RH: These would include all sorts of counsellors who don't have the proper credentials, professions where you can sort of make your own shingle and hang it up, cult leaders, psychics, gurus. Your question about the frontiers is quite apt because the psychopath is attracted to areas in which the boundaries are poorly drawn and in which the legal sanctions are not well developed… .

RH: … The American Wild West was a prime watering hole for psychopaths whereas in Canada the opening of the West was preceded by the establishment of law. The new frontier almost certainly is the Internet or the World Wide Web because the rules are just developing. Any time the rules are in the process of developing or are amorphous or undefined the psychopath finds his way in. The psychopath thrives on chaos. Some recent examples are the former Soviet Union and the former Yugoslavia where psychopaths have arisen as leaders of movements and ethnic groups, professing to right old wrongs but in fact they wrap themselves in the flag of the country and rape and pillage.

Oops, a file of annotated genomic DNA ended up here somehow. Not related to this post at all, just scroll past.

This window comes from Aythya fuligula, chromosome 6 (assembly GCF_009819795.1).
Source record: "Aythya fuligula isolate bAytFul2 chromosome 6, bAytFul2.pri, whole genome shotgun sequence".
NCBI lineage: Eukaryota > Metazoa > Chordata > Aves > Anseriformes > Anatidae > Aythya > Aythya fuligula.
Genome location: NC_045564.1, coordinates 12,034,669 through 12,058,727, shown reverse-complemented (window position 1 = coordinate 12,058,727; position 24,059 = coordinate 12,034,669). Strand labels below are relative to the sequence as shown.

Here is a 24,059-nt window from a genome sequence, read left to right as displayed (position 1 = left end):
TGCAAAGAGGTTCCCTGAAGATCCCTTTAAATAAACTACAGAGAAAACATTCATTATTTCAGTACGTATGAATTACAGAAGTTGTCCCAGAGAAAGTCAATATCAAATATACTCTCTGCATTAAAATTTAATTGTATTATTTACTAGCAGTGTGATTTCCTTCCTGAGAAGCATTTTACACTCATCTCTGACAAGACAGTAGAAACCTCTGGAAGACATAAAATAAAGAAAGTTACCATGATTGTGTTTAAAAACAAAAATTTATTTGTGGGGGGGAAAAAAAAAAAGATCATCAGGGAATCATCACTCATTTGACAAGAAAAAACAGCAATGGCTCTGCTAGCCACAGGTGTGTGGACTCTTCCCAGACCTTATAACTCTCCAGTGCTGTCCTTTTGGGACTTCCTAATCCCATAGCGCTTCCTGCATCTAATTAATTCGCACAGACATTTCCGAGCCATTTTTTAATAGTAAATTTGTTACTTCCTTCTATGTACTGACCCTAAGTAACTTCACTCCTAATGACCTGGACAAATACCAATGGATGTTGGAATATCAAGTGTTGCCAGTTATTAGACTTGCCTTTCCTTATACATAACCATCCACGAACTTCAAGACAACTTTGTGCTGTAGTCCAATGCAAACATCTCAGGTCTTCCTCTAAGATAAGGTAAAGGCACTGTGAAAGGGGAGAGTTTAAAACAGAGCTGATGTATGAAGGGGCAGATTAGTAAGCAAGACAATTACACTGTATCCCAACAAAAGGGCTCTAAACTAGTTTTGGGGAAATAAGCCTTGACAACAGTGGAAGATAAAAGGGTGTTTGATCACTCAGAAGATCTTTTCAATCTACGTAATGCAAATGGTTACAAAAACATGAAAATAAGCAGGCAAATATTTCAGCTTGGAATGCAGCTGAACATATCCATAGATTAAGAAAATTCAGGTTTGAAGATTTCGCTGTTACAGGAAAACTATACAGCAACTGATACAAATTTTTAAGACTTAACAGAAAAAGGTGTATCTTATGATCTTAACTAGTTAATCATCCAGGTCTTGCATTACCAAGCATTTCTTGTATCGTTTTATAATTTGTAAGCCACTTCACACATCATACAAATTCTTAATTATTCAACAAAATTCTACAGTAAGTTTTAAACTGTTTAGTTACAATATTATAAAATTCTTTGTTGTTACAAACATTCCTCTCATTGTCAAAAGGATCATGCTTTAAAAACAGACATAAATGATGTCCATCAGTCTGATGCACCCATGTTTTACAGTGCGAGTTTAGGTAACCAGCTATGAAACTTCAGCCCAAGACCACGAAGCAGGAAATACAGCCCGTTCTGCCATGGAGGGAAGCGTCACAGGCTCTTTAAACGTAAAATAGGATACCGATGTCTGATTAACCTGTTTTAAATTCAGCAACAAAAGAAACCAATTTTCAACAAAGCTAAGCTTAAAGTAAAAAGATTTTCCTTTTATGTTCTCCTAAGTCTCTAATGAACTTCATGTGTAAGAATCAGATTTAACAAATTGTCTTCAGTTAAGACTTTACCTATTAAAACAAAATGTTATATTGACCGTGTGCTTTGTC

RH: The implications of psychopathy for the general public are most apparent in the workings of the criminal justice system. A psychopath, released from prison, is five or six times more likely than other offenders to commit another offence and perhaps six or seven or times more likely to commit a violent offence …

RH: The public is rightly concerned with sex offenders. The research indicates that the most deadly combination possible is a psychopath who is sexually "turned on" by violence. This applies to adults and to adolescent sex offenders.